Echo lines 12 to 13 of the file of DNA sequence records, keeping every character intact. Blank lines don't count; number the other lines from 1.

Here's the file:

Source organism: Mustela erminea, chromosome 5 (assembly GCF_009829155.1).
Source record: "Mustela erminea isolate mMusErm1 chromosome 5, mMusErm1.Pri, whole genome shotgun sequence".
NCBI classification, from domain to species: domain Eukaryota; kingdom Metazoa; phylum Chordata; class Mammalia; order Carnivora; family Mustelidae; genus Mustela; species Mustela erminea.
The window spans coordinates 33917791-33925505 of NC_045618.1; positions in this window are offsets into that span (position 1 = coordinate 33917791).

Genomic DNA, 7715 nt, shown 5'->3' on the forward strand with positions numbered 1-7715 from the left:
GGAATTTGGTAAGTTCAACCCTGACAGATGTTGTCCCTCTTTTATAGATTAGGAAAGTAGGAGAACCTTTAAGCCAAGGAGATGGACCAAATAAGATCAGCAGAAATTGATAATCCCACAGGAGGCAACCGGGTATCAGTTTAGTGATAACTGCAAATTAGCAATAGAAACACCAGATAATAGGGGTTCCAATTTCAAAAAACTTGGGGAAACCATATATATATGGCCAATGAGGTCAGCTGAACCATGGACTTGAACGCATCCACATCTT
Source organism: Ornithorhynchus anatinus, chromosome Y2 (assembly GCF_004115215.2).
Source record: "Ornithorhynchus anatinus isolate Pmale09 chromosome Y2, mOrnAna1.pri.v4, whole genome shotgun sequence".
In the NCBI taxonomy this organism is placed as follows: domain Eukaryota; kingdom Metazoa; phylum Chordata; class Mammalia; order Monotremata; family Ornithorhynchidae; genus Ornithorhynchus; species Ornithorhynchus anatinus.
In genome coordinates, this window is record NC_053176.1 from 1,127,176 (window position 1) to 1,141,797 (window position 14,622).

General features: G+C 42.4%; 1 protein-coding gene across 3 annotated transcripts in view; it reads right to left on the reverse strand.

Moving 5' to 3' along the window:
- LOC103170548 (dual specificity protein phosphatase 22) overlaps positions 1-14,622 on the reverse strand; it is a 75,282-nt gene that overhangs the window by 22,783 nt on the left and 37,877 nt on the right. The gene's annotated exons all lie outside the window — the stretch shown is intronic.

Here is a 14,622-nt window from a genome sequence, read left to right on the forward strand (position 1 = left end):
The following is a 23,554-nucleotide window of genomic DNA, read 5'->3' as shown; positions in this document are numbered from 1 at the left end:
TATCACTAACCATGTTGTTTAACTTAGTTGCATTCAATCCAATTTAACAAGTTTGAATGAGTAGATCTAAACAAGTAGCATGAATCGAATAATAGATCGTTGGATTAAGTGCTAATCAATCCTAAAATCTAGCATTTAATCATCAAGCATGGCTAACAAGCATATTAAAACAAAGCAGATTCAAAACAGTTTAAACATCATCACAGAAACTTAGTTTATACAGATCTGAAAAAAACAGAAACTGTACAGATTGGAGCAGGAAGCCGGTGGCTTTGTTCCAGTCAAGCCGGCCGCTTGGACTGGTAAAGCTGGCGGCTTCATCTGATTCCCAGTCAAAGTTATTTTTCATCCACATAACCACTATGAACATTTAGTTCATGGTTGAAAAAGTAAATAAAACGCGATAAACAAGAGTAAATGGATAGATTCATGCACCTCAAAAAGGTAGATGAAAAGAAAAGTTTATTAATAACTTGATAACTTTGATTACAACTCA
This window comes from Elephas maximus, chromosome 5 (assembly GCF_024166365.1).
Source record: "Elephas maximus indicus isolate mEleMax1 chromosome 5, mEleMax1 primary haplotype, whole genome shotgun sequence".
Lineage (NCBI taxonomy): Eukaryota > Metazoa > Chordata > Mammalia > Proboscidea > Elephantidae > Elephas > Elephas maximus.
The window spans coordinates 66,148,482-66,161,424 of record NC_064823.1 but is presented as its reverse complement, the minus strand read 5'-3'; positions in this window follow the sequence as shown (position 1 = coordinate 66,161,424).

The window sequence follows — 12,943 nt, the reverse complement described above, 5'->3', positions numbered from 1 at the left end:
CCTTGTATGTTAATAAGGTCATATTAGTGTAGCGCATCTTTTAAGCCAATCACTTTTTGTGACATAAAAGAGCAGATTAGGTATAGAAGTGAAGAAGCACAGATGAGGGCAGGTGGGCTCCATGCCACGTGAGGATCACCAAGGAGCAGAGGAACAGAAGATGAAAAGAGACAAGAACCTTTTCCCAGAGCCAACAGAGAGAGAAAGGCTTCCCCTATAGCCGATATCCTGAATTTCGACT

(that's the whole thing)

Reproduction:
Moving 5' to 3' along the window:
- LOC103170548 (dual specificity protein phosphatase 22) overlaps positions 1-14,622 on the reverse strand; it is a 75,282-nt gene that overhangs the window by 22,783 nt on the left and 37,877 nt on the right. The gene's annotated exons all lie outside the window — the stretch shown is intronic.